Synod votes to recognize Alliance of Associate Conference Ministers as a ‘self-created group’
Throughout Synod committee hearings, participants expressed strong support for associate conference ministers and the work they do. While delegates on the committee did not modify the language of the resolution, some participants questioned whether this section of the UCC Bylaws was the best place to recognize the associate conference ministers.
They noted that Article VI, where “Self-Created Groups” are listed, has traditionally been used to covenant with “marginalized groups” rather than UCC professionals. But a motion by the Rev. Diane Weible, Conference minister in Northern California Nevada and a member of the UCC Board, to send the resolution to the board to explore that issue, was defeated. Following discussion, the original resolution was approved by a margin of 456 to 90, with 13 abstentions.
‘Lonely and challenging job’
The Rev. Andria Davis, executive pastor for digital experience and worship at Cathedral of Hope UCC in Dallas, chaired the committee that considered the resolution. She spoke in favor of it during the plenary session. She called it a short but complex resolution that “brought up questions about our polity, our bylaws, and the ways in which policies, practices, procedures and resources vary from conference to conference and association to association.”
Davis said, “Ministers and ministries that are supported by resources, networks of support, and opportunities for growth often thrive. But without these resources, without close clergy connections, without the opportunity to grow, to receive feedback and support from colleagues, and without formal networks for collaboration, exploration, education and innovation, ministry can also be a lonely and challenging job.”
Formally recognizing the alliance as a Self-Created Group, she said, “is the next faithful step in a multi-year process of grassroots work, self-definition, intentional conversations in many settings of our denomination, and discernment about the changing needs of people serving as associate conference ministers.”
Debate over place in bylaws
The Rev. Brigit Stevens, who leads the Iowa, Nebraska and South Dakota conferences — sponsors of the resolution, along with New Hampshire — spoke in favor and described her previous work as an associate conference minister.
“As an ACM,” she said, “I was only able to be successful because of an assortment of organic relationships. What a gift it would have been to have had a more robust structure” of support. She said she wanted to offer the structure she had to all ACMs.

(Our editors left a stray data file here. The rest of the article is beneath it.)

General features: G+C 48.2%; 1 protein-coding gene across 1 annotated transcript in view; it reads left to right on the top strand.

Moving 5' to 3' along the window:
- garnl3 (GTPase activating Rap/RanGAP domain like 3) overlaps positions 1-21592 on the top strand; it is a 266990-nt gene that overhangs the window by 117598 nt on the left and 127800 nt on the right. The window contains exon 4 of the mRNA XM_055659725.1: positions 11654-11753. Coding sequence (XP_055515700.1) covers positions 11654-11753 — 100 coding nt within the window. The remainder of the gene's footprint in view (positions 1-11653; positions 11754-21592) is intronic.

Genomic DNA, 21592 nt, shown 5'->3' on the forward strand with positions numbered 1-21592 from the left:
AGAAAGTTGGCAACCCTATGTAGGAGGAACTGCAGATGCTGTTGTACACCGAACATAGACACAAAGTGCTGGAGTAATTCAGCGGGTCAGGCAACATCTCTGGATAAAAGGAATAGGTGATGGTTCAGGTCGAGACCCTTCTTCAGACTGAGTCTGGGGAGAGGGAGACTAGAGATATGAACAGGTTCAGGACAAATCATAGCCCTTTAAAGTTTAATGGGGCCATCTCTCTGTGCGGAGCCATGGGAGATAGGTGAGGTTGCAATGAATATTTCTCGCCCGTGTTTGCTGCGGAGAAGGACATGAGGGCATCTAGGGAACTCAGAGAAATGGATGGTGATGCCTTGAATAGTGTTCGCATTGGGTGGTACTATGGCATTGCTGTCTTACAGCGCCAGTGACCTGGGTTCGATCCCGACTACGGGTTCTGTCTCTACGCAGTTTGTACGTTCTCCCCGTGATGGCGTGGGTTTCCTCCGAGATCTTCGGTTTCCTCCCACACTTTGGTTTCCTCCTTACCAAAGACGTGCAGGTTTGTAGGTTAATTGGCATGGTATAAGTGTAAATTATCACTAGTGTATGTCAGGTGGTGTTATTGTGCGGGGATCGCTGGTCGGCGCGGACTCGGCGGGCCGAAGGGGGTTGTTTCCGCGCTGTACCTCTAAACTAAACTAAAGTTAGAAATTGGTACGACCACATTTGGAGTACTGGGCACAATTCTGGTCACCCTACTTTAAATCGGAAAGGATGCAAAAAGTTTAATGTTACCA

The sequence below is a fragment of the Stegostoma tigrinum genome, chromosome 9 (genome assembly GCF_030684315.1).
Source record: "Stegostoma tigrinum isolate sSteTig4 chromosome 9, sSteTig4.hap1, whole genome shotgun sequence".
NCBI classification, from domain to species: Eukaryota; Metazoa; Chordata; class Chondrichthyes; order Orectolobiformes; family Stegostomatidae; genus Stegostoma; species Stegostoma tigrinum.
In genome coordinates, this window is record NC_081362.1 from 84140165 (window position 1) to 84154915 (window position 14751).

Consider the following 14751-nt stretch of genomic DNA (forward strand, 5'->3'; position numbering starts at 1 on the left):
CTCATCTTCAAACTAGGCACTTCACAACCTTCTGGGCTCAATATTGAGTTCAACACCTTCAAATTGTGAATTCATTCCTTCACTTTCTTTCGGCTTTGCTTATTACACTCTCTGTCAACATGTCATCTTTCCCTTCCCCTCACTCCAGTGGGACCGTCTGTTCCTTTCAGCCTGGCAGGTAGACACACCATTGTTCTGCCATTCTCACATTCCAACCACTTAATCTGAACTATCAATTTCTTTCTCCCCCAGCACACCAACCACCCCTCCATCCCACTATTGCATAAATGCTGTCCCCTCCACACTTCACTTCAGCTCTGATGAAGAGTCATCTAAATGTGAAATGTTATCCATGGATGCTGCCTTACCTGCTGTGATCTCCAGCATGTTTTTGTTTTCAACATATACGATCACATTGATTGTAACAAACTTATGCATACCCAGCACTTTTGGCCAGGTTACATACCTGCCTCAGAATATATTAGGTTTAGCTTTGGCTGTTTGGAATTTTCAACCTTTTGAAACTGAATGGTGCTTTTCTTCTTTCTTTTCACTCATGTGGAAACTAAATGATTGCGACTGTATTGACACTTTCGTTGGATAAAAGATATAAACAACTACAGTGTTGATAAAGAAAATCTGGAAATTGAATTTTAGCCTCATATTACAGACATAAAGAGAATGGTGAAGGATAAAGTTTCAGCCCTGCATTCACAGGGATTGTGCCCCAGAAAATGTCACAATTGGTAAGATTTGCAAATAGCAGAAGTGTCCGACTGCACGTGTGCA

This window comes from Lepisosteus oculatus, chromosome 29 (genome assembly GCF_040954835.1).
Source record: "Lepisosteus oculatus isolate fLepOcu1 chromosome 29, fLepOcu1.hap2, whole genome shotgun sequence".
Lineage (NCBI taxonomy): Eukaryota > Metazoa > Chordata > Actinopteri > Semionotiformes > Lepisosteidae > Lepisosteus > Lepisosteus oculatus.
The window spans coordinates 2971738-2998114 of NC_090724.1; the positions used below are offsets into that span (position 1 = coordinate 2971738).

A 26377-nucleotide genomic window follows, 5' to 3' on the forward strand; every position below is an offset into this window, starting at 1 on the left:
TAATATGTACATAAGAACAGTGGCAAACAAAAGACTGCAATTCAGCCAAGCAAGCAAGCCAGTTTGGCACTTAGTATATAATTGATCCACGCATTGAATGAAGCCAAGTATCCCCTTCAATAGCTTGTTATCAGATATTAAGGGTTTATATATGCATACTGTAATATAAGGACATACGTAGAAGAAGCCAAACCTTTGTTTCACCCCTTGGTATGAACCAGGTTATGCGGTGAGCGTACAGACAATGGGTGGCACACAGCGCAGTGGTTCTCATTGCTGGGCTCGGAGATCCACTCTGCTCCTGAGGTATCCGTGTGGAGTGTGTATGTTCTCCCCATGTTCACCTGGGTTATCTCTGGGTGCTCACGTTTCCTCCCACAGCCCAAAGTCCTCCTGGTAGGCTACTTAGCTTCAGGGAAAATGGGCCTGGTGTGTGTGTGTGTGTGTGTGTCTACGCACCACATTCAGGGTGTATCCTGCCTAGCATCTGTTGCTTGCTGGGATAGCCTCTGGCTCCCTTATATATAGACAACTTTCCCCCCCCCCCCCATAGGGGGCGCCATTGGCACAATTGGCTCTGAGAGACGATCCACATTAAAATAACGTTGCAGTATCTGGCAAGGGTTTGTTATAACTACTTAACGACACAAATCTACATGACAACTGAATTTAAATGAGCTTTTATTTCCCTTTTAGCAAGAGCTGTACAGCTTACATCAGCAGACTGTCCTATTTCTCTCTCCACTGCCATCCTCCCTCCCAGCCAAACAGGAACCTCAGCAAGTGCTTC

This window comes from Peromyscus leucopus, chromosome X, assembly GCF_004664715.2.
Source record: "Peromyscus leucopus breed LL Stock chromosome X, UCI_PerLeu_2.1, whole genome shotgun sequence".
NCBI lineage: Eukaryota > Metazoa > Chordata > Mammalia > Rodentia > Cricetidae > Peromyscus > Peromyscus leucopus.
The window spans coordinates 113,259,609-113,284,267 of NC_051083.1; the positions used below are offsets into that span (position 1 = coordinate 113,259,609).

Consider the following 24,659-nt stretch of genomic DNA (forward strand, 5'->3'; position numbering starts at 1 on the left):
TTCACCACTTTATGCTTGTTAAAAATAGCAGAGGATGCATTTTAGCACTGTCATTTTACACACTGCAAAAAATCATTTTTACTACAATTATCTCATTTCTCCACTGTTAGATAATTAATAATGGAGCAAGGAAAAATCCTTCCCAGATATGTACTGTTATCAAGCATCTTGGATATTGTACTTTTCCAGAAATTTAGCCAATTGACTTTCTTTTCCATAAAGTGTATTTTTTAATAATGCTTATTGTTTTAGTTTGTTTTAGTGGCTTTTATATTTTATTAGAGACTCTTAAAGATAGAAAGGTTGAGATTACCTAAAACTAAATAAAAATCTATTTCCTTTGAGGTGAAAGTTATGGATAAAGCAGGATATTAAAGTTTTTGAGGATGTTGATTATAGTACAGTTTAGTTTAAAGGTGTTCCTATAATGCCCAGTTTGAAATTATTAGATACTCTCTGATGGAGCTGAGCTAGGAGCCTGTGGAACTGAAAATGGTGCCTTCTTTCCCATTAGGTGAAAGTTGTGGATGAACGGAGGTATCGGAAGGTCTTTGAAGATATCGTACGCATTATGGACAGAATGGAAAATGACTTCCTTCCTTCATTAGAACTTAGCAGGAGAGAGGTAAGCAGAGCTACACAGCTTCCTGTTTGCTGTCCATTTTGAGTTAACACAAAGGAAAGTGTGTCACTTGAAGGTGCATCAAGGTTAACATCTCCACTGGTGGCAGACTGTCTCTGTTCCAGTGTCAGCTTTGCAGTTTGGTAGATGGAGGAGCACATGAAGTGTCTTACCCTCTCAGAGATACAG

The Rev. Mary Nelson, another former associate conference minister now serving as the transitional conference minister in Missouri Mid-South, supported referring the resolution to the UCC Board. Nelson said she was “certainly sympathetic” with AACM’s need for recognition but didn’t think it was appropriate to recognize the group in that section of the bylaws.
Echoing Weible, Nelson said she supported asking the board to create a new bylaw addressing the needs of all of the UCC’s professional groups, including associate conference ministers, musicians, professional and administrative employees and attorneys. This, she said, would “enhance” their voice not “limit it.”
‘Support they desperately need’
Others argued that the alliance had already spoken with representatives of many levels of the UCC governance structure, and been advised to take this approach.
The Rev. Darrell Goodwin, who leads the Southern New England Conference and is a UCC Board member, said he supported finding other ways to recognize professional groups within the UCC. But, he said, “it should not be done at the expense of a group that has already done the work.”
The Rev. Matthew Redrich, pastor of Sacred Place United Church in the Southern California Nevada, acknowledged the concerns of some UCC leaders, but said that in the UCC, “we don’t intentionally have a top-down structure.” The ACMs, he said, “are equipping local churches, work that is changing every day.” He said he supported the resolution “so that they can get the support they desperately need.”
Sara Fitzgerald, General Synod Newsroom volunteer, is a member of Rock Spring Congregational UCC, Arlington, Va.
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